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When someone does something wrong, don’t forget all the things they did right.

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When someone does something wrong, it is so easy for us to “forget” all the things that they have done right in that moment. When we are highly emotional, it’s like whatever they did wrong is the only thing that exists.

A while ago, I posted an article about how we tend to engrave our trials in marble and write our blessings in sand. And today’s quote fits the idea behind this one. When someone does something wrong or hurtful, we tend to engrave it in marble and write all the things they do right in sand.

As a general rule, when I feel really hurt or highly emotional about something, I try to take a step back for a little bit before addressing it with the “offending” person. I know in the highly charged moment, I am apt to focus on the thing they did wrong more than seeing the whole picture that typically includes significantly more things that they do right. I don’t always adhere to my rule, but I sure try to.

I often find that distracting myself by doing some kind of physical activity or watching something I enjoy often helps me work on how I am feeling in the background. Then I can approach the situation from a better place. I have also discovered that doing this, allows me to focus on what I am really feeling about the situation. Anger is a great mask for a variety of feelings like fear, anxiety, hurt, worry, guilt, shame, embarrassment, sadness, betrayal and/or jealousy.

By taking some time to work through what I am really feeling, it gives me the opportunity to be clear about how I feel and communicate it effectively. By the time I have worked through it, I’m not as emotional and I’m less apt to behave that I’m not proud of when confronting the person with my feeling. Instead of reacting, I am responding to the situation. And instead of being emotional and harping on what they did wrong, I have a much more laid back, productive demeanor with the end goal of resolving the issue, rather than just telling someone they did something wrong.

So why do we get so focused on the one thing that someone did wrong in the first place?

When an issue comes up again and again, it’s because it isn’t resolved. Perhaps you are bringing it up often because you don’t feel seen and heard. The “one thing” is usually something pretty big for us, too, and may be a symptom of a larger problem. Perhaps you are mad at your partner because he spent time with another woman after work getting a drink, but the real problem is there are trust issues in the relationship. Maybe they are there because he has done something shady in the past. Or perhaps he hasn’t, and you are just worried that he will. Those deeper issues will need to be addressed.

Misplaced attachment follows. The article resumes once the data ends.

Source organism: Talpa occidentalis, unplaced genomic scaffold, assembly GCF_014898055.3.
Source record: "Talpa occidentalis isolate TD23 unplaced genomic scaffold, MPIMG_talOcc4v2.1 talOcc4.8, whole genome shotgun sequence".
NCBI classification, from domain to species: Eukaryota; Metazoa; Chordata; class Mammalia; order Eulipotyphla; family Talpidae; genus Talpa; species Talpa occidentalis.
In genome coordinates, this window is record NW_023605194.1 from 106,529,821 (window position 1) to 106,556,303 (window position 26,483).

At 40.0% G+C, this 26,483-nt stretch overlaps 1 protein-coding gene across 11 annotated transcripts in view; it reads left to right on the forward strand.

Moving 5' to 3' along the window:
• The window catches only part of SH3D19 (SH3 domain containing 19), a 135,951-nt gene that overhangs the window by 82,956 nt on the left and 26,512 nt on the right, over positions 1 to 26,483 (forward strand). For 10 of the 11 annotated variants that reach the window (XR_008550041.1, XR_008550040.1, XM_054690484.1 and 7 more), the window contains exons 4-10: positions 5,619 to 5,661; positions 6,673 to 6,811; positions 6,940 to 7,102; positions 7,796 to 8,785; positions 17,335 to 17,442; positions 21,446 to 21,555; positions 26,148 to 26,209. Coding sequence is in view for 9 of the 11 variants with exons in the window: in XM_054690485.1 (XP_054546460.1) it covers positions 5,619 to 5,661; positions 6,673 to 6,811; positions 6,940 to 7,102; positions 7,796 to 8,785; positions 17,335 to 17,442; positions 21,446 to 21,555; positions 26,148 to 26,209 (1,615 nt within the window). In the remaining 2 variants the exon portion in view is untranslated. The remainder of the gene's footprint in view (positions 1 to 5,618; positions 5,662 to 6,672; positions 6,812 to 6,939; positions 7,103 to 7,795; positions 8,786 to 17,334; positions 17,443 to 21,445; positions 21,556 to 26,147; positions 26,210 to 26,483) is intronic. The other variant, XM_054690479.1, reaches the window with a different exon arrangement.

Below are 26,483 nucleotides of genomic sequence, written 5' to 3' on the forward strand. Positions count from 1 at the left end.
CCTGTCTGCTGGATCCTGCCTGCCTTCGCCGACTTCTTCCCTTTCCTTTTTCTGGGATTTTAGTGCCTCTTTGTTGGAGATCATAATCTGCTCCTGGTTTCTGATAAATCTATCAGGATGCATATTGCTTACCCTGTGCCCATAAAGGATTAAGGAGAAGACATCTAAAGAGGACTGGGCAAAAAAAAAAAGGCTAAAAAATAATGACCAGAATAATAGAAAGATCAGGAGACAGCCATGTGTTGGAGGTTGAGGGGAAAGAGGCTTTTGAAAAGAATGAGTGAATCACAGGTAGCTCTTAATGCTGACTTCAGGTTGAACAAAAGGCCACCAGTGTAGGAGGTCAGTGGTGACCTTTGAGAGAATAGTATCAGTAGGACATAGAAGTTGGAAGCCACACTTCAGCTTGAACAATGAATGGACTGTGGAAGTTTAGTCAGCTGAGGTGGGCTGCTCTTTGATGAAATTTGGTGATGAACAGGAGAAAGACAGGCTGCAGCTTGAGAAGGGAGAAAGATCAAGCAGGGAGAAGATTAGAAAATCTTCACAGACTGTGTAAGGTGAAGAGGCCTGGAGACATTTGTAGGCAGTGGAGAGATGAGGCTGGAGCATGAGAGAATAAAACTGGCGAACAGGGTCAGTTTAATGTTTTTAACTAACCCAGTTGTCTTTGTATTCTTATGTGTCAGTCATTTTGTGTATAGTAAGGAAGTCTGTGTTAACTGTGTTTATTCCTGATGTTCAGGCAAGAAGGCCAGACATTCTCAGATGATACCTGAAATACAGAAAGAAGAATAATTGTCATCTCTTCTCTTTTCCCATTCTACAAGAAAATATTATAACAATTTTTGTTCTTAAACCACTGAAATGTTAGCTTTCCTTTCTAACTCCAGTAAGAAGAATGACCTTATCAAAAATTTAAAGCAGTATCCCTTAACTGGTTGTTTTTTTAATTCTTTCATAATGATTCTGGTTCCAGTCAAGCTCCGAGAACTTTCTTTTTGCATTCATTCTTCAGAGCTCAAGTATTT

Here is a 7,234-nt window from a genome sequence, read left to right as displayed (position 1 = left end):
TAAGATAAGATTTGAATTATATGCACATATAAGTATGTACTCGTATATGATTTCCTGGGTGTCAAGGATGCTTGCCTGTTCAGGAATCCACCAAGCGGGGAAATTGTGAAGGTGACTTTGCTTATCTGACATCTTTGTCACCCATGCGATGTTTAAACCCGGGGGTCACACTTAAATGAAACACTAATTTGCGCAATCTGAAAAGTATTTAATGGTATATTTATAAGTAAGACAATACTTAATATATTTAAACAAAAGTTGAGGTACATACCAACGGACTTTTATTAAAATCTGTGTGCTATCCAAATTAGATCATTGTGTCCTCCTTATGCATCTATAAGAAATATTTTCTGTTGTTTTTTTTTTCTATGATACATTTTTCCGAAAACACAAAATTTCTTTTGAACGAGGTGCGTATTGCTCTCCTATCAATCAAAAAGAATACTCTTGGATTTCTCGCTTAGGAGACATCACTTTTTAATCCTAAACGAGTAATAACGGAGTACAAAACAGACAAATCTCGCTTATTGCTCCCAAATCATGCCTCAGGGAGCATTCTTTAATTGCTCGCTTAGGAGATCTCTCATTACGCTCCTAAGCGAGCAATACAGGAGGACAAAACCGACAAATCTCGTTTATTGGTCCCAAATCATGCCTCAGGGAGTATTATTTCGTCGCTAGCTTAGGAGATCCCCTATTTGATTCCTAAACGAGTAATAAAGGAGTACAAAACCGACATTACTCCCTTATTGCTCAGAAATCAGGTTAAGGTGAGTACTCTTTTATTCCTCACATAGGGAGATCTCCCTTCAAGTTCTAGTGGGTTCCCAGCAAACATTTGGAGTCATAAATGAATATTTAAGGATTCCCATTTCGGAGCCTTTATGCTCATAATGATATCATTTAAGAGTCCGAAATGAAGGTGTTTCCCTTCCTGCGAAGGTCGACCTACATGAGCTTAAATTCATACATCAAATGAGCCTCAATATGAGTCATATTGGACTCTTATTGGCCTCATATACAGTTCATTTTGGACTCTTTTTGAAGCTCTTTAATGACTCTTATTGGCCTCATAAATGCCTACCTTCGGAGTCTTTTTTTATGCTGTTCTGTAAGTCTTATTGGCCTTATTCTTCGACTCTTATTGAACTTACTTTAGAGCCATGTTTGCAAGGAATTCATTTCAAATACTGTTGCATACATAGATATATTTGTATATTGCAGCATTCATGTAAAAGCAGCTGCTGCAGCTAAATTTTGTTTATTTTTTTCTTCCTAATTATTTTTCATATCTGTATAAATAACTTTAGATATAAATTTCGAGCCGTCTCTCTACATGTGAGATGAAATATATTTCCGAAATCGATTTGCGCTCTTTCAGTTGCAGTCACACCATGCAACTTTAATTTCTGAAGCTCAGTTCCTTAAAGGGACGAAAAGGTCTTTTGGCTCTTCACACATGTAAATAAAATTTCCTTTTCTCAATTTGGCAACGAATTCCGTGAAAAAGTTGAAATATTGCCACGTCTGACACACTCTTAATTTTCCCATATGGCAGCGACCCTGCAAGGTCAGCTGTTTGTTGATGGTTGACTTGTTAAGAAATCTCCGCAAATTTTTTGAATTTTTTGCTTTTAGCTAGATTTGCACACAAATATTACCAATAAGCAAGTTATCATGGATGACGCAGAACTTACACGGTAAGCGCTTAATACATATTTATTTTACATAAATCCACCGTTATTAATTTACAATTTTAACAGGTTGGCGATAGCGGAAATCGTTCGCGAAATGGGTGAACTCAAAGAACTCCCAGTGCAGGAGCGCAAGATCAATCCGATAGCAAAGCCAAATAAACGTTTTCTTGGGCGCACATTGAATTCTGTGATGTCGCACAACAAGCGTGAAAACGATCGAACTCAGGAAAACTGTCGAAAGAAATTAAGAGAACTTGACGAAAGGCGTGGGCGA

Sometimes we have unrealistic expectations of our partner. Perhaps we expect them to behave a certain way so that we feel secure in the relationship. So what we are doing is reacting to what they have done because we are dependent on them to act a certain way to help regulate our insecurities. And when they screw up, all hell breaks loose because it feels like a much deeper injury.

The truth is, we all have flaws and there will be times that we mess up and hurt our partner, family, and friends. There will always be ways that my husband gets when he is really stressed out that I really don’t like. From time to time I will be “unpleasant” (<- his words) when I am too hot, like inside our house (I still have no idea why our bedroom is a sauna and the rest of the house is freezing) or outside hiking in the desert. But overall, when we look at everything that the other gets right, we both feel very blessed to have what we have.

When someone does something wrong, or hurts you, try to balance it with all the things they do right. Hopefully you can say that the positive outweighs the negative in your relationships. And remember, often times, people don’t intend to do things to hurt others or screw things up. Most times they are doing the best that they can.

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